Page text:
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Cracking Spring Scrimmage Boxscore Code

These are assumptions based off of very limited data and video. I had fun with this, but if you're running off to your bookie based off of anything in this post, you're a madman. Standard Spring practice disclaimers (mainly that Spring practice is a confusing, twisted, Twilight Zone that you should place almost no faith in) apply. Enjoy.

You find yourself asking some funny questions when going over a Spring scrimmage boxscore. Stuff like: How come when the team ran 104 plays, they only tell me about the result of 37 of them (11 Maxwell passes, 14 Cook passes, 12 Bell rushes)? It says the receivers caught 13 passes, but Maxwell and Cook alone combined to complete 15, where are the other two receptions? You said there were 14 tackles for loss but you only identify 11.5 of them, who had the other 2.5? Why does this matter so much to me? WHY MUST YOU TURN THIS BOXSCORE INTO A HOUSE OF LIES (or rather, omissions)?!

I imagine this is a little like looking at old Soviet press releases or photographs where remarks, people, and figures are carefully compiled and screened beforehand, and then rescreened afterwards, to give the least amount of possible information. But I'm not gonna let you get away with this that easily Commissar Dantonio! We're going to squeeze this information for every factoid we can get! To the Football Cryptanalysis room!

The blitz is on (again)

Of MSU's 10 'sacks', five came from the team's defensive ends (Gholston, Heath, Gainer) but the other five were divided up between the middle linebacker (Bullough), outside linebackers (Jones, Elsworth), cornerbacks (M. White) and cornerback/safety (Trae Waynes). Even in Spring practice, it's clear the MSU defense is still bringing heat from all different angles, and I don't think fans would have it any other way.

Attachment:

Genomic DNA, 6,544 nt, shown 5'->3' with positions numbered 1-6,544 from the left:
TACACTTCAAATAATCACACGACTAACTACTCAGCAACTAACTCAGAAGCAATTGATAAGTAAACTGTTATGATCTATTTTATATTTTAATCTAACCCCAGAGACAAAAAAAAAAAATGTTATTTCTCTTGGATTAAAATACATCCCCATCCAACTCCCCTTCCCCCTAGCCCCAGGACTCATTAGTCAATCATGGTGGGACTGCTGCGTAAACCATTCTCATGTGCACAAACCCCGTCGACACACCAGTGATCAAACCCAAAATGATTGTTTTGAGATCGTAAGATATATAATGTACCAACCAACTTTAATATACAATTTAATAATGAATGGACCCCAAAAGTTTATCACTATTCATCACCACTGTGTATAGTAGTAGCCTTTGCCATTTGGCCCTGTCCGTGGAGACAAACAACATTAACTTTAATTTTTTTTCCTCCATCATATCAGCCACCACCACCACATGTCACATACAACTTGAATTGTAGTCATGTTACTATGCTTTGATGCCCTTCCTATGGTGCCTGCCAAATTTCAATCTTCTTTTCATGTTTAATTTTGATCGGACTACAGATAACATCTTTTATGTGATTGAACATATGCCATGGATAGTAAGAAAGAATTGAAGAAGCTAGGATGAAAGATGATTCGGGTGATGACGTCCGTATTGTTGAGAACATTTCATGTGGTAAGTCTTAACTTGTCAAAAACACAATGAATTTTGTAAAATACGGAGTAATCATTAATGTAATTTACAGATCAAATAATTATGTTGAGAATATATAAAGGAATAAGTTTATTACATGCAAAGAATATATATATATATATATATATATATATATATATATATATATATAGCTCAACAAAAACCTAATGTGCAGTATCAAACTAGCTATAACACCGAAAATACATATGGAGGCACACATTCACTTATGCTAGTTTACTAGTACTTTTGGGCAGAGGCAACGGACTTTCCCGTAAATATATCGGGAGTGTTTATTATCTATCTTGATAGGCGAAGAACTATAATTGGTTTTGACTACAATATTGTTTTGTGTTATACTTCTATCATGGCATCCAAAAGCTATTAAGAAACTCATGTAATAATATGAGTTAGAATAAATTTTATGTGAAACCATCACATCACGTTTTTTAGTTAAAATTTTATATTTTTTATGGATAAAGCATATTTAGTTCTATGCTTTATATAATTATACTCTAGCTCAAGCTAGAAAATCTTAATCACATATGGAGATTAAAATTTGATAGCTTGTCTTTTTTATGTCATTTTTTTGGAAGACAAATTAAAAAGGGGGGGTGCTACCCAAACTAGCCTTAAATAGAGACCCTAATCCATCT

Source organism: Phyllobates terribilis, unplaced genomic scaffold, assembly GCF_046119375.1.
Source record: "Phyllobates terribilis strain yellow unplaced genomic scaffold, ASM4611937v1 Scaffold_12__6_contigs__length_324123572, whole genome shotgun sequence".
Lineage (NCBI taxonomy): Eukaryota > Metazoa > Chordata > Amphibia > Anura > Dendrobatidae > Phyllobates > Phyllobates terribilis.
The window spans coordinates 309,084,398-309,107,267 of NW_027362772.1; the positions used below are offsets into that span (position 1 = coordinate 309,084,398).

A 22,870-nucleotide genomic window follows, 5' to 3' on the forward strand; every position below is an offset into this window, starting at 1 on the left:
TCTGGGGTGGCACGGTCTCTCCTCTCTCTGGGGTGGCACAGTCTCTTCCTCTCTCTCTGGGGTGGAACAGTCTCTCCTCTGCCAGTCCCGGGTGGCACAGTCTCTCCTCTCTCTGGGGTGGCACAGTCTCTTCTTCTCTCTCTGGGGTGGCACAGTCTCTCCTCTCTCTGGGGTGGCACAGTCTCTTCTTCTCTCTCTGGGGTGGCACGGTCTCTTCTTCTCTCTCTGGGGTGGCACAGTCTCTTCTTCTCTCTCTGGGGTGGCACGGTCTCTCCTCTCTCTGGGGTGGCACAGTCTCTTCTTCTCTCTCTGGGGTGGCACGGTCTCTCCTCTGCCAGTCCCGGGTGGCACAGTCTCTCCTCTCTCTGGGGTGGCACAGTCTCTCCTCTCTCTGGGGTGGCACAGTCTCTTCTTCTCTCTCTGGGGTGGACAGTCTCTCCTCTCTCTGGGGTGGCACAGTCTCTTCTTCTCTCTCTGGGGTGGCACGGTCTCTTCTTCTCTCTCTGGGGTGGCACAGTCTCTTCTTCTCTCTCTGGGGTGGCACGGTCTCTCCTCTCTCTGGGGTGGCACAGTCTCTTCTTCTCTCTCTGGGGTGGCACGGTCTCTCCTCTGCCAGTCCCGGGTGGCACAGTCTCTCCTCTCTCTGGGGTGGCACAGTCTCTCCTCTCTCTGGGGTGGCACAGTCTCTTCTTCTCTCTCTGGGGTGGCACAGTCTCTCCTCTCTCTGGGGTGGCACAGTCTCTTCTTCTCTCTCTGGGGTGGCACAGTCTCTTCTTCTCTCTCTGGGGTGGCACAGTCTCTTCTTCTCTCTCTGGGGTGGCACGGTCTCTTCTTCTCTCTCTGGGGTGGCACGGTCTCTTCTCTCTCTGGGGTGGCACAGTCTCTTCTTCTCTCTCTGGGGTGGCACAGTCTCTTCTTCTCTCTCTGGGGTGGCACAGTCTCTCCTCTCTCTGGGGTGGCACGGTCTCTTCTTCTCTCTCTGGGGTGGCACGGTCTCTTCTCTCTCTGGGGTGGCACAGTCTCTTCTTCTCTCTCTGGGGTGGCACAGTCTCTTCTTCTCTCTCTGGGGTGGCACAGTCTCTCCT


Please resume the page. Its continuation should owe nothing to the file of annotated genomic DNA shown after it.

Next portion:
Additionally, in the first play of the video provided by MSU All-Access, you can see Darien Harris come off the edge Denicos Allen style on a play very similar to this one profiled here (except in this case, it's Rush who is the stunting DE while Gholston beats the offensive tackle on the other side of the play for what looks like a 'sack' [or batted down pass, or a forced fumble. It's a bad camera angle.]). Narduzzi. You magnificent bastard, I read your book!.

Finally, if ten sacks seems high, well it is (in this scrimmage, MSU had 10 sacks in 104 plays, or a sack 9.62% of plays. In last year's regular season the defense had 45 sacks in 903 plays or a sack on 4.98% of plays). MSU averaged about twice as many sacks in this practice as they would have had in a game last year, on a per play basis. But, as you can see in the video, QB's were on 'one hand touch' sack rules. I think everyone can agree it is easier, maybe even twice as easy, to lay a hand on a QB, than it is to bring him down. I wouldn't get too concerned yet.

More after the jump...

Oregon this is not.

In 100 minutes, the team ran exactly 104 plays, or essentially 1 play a minute. I'd guess some of this slower pace can be explained by coaches almost certainly pausing play to, well, coach players (because if they're not, and we're taking a full minute to run each play, well, that might cause some delay of game issues once the season starts), but if you're curious if MSU is installing much hurry-up, don't bet on it with those numbers.